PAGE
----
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Making selections for painting
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Eddie Russell


Eddie Russell
In this lesson, we'll learn how to limit or target the pixels we paint on by making a selection. All right, so at this point, we've learned how we can actually select specific layers and target those layers here in the Layers panel. But as you're painting your digital images, you'll find occasionally the need to actually select specific pixels on a layer. Now, because of that, we have many different selection tools available to us here in Photoshop. And I'm going to demonstrate exactly how a few of those work for you. Now, if you come up here to the Tool panel, you'll notice this little dashed square. This is going to be our marquee tool set. And you can see here that there are several different types of marquees we can draw. We can draw rectangular, elliptical, single row and single column, just refer to a row of pixels and a column of pixels. So I'm just going to go ahead and demonstrate how to use the rectangle marquee tool here for you. So with this tool, all we need do is click and drag. And you see here that we drag out this selection. And it looks like the dashed outline for this selection is actually moving. Because of this, this actually received the nickname of marching ants. And if you ever hear somebody referring to it as that, you'll know exactly what they're talking about. So now that we have drawn out this rectangle, I've actually targeted just the pixels inside that selected area. So if I wanted to paint on those pixels, let me grab my Brush tool. I just come in here and paint. And you'll notice that the selection limits the area I can paint in. Now, with the Marquee tool selected here, we can actually reposition that selection anywhere we want to. But if we want to actually deselect it, we'll actually have to come up here to the Select drop down and choose the Deselect option here. Now, this is a keyboard shortcut that I highly recommend committing to memory. Control, D is much easier than bouncing up to that drop down menu. So let me go ahead and deselect that here. And you can see here we've painted on some of these pixels here. Now, let me come in here and just draw in another selection. I'll just drag in another rectangle here. Now, we can actually remove pixels from the selection as well. So if we drew our rectangle, say, too large, all we need to do is actually hold down the Alt key. And you can see a little minus sign will appear next to my cursor. And now, if I click and drag, we can draw a second rectangle which subtracts all the pixels where those two overlap. And to actually add pixels to the selection, we would just hold down the Shift key. Notice that again there is a plus sign now that appears next to my cursor. And if maybe we wanted to extend our selection in both directions like this, all we have to do is hold down the Shift key. Now, we also have the ability to invert a selection. You may have seen that up here under the Select drop down menu, Inverse. Now, that's another keyboard shortcut that I would recommend memorizing. It's Shift, Control, I. So now, if I hit that keyboard combination, you can see here that this selection looks like it's selecting all the area around that area that I had selected previously. So if I come in here now and paint, you can see exactly where my brush is affecting. So let me go ahead and deselect that here again. I'm just going to grab my Eraser tool and erase some of the stuff that I've been painting away here. So we've looked at the marquee tools. And again, most of the tools in this tool set are going to work in pretty much the same way. Now, the keyboard shortcut to access these is M. And if you want to get to one of the tools buried underneath that, again, it's Shift, M. So we can cycle through all the tools in that tool set here. Now, at this point, let me go ahead and bounce back over to our creature_layers file here. And I want to show you another tool. It's called the Lasso tool. This is a very versatile selection tool that allows us to draw a free form selection here. So let me just zoom in on this creature here. And maybe we want to select just his eye. Well, we can come in here and just draw in a selection for just the area of his eye, just like so. Now, the lasso tool is going to work very similar to the marquee tools in the fact that if we want to add to or remove from the selection, all we need do is either hold down the Shift key or the Alt key. You can see here that I removed some information from the selection. And if we wanted to add that back here, we'll just hold down the Shift key, and we've added that back to the selection here. Now, you may notice that I have a feather entry up here. As a matter of fact, we would have that up here with the marquee tools as well. And I actually have a value of 20 pixels input in there from another action that I was doing previously. So let me just show you what that does. Now, because I drew this selection with a 20-pixel feather, let me just grab my white foreground color here by hitting X. And then when I paint in here, you're going to notice that I get kind of a soft edge along the selection. This is a feathered edge, and it's there because of that 20-pixel feather value that I actually input in there. If I deselect that here, we can actually see we've actually kind of painted in this soft white edge. So let me go ahead and step back a couple times here. I'm going to step back once to bring back my selection. We'll step back to remove all that white paint that I dropped down here. And let me go ahead and deselect that. Now, the Lasso tool's keyboard shortcut's real easy to remember. It's simply L. So let me switch back to it and input a value of zero pixels. And I'm going to show you that there are a couple more lasso tools underneath here. There's the polygonal lasso tool, which allows us to click and add points to our selection. This is going to give us kind of a more polygon style selection. When we want to complete this selection, all we do is mouse back over where we started. And you can see I get a little circle next to the lasso tool. If I go ahead and click that at that point, it turns into the marching ants, and we have our polygonal selection. Now, with the regular Lasso tool, we can actually draw any selection we want to and release this anywhere we want to. But when we release this, the Lasso tool's going to take the quickest route back to the location we started the selection. So you can kind of see that flat edge there that was created. We'll just go ahead and deselect that as well. Now, the last lasso tool in there is a little different. The magnetic lasso tool, it's going to try and grab onto what it sees as edges in our image here. So let me just come in here. I'll just kind of click and start drawing here. And you can see the little points up here, right along the edge. So it's going to try and select just this specific shape that I'm drawing around here. Now, it sometimes works pretty well. Sometimes it could have worked better. But we'll just draw back and release it right there around the place where we started. Now, when you're using the magnetic lasso tool, again it's dropping these points. So if one of them or two of them appear where you don't want them, let's say right there, all we need to do is hit the Backspace key, and we can remove them one at a time all the way back to the beginning here. All right, so with that said, let me go ahead and Shift, L back to the normal lasso tool because I want to show you some other options we have for making and modifying a selection. So I'm going to come in here and just select his eye again, drawing a really rough selection around that eye. And let me come up here to the Select drop down. And let's notice that we have several different options here, but let's look under Modify. Now, there's a few here that are really helpful, namely the Expand and Contract options here. So we can choose Expand, and we get this expand selection. You can see here that we can expand our selection by a specific amount of pixels. So we want to expand that by 20 pixels. Just hit OK. You can see here how exactly that works. All right, great. So let me go ahead and deselect that here. Those are the lasso tools. Again, feel free to play with some of those. And again, also play with some of these ways that we can modify our selection here under the Select drop down. Now, there are a couple more tools here. We're not going to talk much about them, but they are intended for selecting bigger areas here within our document. Let's talk about the magic wand tool first here. So the magic wand tool is right over here. The keyboard shortcut is W. It's buried underneath the quick selection tool. Magic wand tool will allow you to select a range of pixels based on a tolerance setting here. So let me come in here and I'm going to tell you what let's do. Let's come in and select our background texture layer. We'll hide our creature here. And I'm going to try and select these blue areas here. Now, there's lots of different blues here mixed in with this black. So I want to come in and hit the magic wand in this area. And you can see what that selects with a tolerance of 70 applied to it. Now, if we were to come in, let me deselect that and change that tolerance to something very small, maybe five, and click in here. Notice that we're selecting a very small area. So the higher our tolerance, the more forgiveness the magic wand tool gives us when we're trying to select pixels. And let me just deselect that. The other tool underneath here is the quick selection tool. Again, the quick selection tool, I highly recommend using this auto-enhance feature, which will try and make your selections a lot more accurate. Let me just jump up here to our creature layer here. And let's see if we can't select the area around our creature. We'll just click and drag using the quick selection tool here. You can see that we're trying to select exactly the area around the perimeter of our creature. Now, both of these tools can be kind of finicky. And I would highly recommend experimenting with them a little bit. Now, with these tools, we also have the power of this refine edge button up here. We're not going to get into that in this course. Again, if you are interested in refining the edge of a selection, I highly recommend checking out our Introduction to Photoshop CS5 course. We go a lot deeper into selections, how we can modify them, and how we can also refine them. Now, there is one last method of selecting pixels on a layer that I want to show you. Now, this layer with the creature on it just has the creature. Remember, if we hide the background layer, we can see that the area around the creature, there is nothing painted on his layer here. So if we were to Control click on the thumbnail for this layer, we can select all pixels that have paint on them in that layer. So you can see by Control clicking, we select just the actual creature himself. Now, if we were trying to get to the point where we actually have the area around the creature selected and not the creature, all we would need to do is invert that selection with the Control, Shift, I. And we have that area selected now. All right, great. So again, in between lessons, I would encourage you, play around with selections some. And see how you like them. When you come back in the next lesson, we're going to pick up where we're leaving off here, and we're going to learn about masks.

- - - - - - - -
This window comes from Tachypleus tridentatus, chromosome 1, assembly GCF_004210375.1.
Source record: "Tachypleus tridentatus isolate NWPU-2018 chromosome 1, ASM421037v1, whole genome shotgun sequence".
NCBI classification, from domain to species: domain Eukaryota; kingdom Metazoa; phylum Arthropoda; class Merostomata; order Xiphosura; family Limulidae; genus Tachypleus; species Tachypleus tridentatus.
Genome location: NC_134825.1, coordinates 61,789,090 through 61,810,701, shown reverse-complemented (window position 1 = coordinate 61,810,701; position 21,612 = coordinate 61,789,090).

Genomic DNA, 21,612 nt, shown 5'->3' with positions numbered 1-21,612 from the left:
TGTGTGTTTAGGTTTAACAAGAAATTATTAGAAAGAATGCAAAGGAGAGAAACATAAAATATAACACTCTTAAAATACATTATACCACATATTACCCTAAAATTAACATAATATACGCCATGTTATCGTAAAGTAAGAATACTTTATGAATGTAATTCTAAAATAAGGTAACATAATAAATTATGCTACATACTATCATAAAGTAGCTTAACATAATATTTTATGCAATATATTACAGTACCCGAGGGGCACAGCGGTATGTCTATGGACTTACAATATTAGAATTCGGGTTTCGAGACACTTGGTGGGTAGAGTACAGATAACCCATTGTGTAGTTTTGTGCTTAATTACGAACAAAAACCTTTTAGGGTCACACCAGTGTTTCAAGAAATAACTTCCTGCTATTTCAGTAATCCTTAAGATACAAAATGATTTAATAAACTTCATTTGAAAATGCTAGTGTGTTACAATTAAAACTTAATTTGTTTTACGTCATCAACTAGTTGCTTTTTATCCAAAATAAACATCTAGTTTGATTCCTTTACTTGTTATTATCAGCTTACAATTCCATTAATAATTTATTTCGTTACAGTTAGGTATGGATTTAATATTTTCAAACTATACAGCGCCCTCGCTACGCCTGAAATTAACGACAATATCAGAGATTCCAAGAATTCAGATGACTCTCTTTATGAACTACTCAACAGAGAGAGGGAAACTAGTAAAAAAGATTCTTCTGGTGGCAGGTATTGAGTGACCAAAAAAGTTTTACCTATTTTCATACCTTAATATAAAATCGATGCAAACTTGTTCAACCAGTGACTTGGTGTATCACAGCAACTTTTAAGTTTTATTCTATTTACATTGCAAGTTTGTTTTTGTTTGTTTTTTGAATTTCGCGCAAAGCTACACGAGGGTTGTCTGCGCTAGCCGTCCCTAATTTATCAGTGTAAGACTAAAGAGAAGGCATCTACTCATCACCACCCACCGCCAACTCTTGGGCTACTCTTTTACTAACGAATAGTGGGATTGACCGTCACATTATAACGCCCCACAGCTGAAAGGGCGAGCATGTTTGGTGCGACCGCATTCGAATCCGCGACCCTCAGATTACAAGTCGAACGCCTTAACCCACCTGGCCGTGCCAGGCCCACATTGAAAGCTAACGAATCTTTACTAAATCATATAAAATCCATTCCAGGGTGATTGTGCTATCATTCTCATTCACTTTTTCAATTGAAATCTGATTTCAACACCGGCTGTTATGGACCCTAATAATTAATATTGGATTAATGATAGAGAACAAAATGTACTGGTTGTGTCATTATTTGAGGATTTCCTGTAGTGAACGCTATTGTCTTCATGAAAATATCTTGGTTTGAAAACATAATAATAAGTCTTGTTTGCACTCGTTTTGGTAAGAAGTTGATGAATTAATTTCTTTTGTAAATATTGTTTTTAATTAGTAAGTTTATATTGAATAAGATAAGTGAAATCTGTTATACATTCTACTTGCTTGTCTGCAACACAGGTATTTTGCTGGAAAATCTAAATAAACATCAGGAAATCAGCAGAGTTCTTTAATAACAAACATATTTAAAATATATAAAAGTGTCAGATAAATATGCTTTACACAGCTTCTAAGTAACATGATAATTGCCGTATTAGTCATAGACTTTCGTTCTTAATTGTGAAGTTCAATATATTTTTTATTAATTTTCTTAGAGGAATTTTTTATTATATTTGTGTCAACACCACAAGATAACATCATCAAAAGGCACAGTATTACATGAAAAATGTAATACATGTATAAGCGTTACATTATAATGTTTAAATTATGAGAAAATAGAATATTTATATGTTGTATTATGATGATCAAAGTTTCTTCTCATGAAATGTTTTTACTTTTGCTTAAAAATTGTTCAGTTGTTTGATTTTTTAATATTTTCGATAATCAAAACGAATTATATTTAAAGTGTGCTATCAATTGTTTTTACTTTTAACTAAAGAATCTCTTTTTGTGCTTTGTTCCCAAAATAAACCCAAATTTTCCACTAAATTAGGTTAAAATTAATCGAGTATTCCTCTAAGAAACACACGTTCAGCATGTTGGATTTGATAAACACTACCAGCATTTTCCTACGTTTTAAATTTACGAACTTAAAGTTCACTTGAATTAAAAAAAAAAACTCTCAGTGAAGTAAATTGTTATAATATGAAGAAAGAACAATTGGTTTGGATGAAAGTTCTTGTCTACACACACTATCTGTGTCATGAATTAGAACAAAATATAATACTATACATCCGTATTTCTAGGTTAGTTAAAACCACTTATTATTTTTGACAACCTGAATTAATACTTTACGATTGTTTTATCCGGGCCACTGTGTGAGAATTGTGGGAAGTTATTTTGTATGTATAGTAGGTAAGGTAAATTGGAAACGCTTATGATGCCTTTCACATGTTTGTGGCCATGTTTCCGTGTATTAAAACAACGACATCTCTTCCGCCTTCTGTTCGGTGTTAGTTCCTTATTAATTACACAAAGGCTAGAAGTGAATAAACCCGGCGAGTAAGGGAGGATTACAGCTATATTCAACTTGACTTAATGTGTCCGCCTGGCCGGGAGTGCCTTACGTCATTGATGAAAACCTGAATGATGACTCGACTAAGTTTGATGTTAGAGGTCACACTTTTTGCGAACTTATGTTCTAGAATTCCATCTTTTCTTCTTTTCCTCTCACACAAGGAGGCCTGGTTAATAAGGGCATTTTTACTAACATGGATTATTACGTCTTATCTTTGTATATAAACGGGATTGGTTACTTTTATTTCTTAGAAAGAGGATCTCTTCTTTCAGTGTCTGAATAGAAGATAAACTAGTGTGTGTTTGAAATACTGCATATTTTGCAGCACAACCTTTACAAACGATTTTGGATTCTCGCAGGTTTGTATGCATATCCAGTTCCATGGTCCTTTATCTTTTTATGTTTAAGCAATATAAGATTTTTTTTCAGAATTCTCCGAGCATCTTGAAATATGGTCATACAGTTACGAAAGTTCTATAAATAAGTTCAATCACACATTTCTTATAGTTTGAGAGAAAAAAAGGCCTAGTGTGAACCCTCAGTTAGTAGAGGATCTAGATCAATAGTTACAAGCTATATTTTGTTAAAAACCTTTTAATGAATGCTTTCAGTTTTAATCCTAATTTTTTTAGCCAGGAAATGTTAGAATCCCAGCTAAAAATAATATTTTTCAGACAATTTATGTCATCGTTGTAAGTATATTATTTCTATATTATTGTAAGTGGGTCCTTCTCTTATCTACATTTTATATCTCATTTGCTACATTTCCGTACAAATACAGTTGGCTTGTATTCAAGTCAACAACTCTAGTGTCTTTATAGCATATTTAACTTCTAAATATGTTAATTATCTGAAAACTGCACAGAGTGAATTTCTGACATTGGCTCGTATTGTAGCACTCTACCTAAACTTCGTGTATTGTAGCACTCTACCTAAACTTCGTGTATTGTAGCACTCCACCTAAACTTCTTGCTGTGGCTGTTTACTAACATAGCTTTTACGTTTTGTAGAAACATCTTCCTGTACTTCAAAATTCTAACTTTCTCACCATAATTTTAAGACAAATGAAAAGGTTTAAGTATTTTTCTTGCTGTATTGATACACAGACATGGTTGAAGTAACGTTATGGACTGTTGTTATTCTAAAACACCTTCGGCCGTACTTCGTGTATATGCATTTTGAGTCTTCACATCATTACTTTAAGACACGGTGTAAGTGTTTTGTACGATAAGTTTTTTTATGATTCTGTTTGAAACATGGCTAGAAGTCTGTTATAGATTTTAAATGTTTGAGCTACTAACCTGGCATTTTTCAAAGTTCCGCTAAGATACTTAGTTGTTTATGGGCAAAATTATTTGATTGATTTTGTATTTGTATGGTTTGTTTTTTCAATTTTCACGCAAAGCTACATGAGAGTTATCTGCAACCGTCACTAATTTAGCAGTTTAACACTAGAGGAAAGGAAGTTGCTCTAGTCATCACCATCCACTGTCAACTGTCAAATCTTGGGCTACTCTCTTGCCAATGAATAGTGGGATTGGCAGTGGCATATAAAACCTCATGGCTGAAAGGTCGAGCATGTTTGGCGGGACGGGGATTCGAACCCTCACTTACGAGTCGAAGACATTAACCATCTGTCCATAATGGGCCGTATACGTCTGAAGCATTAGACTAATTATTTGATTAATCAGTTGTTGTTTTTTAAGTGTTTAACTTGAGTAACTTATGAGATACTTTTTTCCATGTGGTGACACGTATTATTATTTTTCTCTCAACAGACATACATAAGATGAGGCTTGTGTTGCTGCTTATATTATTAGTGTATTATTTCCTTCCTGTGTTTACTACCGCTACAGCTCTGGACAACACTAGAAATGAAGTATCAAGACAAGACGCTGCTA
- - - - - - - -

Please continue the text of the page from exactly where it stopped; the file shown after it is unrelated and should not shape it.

In this collection of lessons we will learn basic terms, definitions and workflows for digital painting in Photoshop CS5. We’ll start off by covering how to create and save new documents as well as how we can navigate around inside them. We'll then take a look at two of the most basic tools for digital painting being the brush tool and eraser tool so you begin creating artwork right away. After that, you’ll learn about several other features such as layers, selections and masks that will add a new dimension to your digital painting experience. And to wrap up this project, we'll go over one possible workflow for painting a digital image.